The Art of Tinkering

I’ve spent Winter Break devouring the book, The Art of Tinkering.  It was created by Tinkering Studio at the Exploratorium in San Francisco.  The book description is this:

The Art of Tinkering is a celebration of a whole new way to learn by thinking with your hands, working with readily available materials, getting your hands dirty, and, yes, sometimes failing and bouncing back from getting stuck. The Art of Tinkering offers a fascinating portrait of today’s maker scene, as well as beginner activities for you to try on your own. Make circuits out of playdough, film a time-lapse movie, fuse plastics into beautiful fabric, and much, much more.

Even the book itself can be hacked!

I can’t wait to incorporate some of these activities into our Makerspace programs.  If you are interesting in the Making/Tinkering movement, check it out!

Math Class Needs a Makeover

I absolutely love this guy, Dan Meyer, and his push to develop “patient problem solvers.”    He suggests that math teachers should:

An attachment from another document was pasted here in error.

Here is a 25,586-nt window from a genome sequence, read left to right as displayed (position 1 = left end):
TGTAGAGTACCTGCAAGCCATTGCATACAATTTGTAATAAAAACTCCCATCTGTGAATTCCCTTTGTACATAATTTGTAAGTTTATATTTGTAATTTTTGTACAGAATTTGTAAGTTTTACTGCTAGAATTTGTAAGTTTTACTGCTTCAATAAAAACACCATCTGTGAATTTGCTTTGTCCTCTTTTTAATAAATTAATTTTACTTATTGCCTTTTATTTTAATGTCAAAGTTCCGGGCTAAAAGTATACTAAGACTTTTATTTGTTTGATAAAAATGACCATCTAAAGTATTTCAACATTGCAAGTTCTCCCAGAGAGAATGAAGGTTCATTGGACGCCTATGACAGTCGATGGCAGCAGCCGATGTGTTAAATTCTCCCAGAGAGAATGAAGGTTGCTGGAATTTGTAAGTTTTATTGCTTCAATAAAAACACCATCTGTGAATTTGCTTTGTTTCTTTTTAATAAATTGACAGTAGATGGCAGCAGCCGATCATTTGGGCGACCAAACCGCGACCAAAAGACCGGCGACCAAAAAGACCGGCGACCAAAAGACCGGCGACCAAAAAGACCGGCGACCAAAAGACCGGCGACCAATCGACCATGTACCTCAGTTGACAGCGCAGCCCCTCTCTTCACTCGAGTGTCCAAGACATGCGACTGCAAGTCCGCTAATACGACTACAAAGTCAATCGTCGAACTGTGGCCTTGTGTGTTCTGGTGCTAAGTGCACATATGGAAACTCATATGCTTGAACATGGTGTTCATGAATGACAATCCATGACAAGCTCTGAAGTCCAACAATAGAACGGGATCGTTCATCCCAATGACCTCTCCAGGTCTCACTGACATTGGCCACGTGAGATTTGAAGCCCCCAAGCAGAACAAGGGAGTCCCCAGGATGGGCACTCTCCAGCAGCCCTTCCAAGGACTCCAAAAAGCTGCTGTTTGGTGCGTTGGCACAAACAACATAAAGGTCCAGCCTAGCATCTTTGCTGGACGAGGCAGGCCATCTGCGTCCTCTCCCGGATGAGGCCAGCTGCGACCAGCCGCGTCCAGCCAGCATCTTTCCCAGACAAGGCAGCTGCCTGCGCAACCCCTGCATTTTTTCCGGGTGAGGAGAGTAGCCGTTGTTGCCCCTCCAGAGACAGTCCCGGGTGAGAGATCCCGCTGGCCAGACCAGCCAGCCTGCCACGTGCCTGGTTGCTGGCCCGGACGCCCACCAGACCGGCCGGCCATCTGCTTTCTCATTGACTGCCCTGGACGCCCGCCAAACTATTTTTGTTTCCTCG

1.  Use Multimedia.

2. Encourage student intuition.

3. Ask the shortest question you can.

4. Let students build the problem.

5. Be less helpful.

Here’s his TED Talk.  Love it!

Take a look at his blog too!

Just One Thing

 Mike Fisher created which this presenation which answers the question, “What is just one thing teachers need to know about instructional technology?”  I love it, and it’s so true!! (Hint: Click on the play button and then use the forward arrow to move through the show.)

Here’s the text:

You don’t have to be an expert…

to affect student achievement.
to motivate your students.
to establish a digital pedagogy.
to move from rote to refreshing.

You don’t have to be an expert…

to integrate technology in multiple ways. 
to be Effective

It could be this thing. 
Or this thing. 
Or any one of a multitude of technological things that will make a difference in your classroom and for your students!

You don’t have to be an expert…

if there is such a thing

You just have to be willing.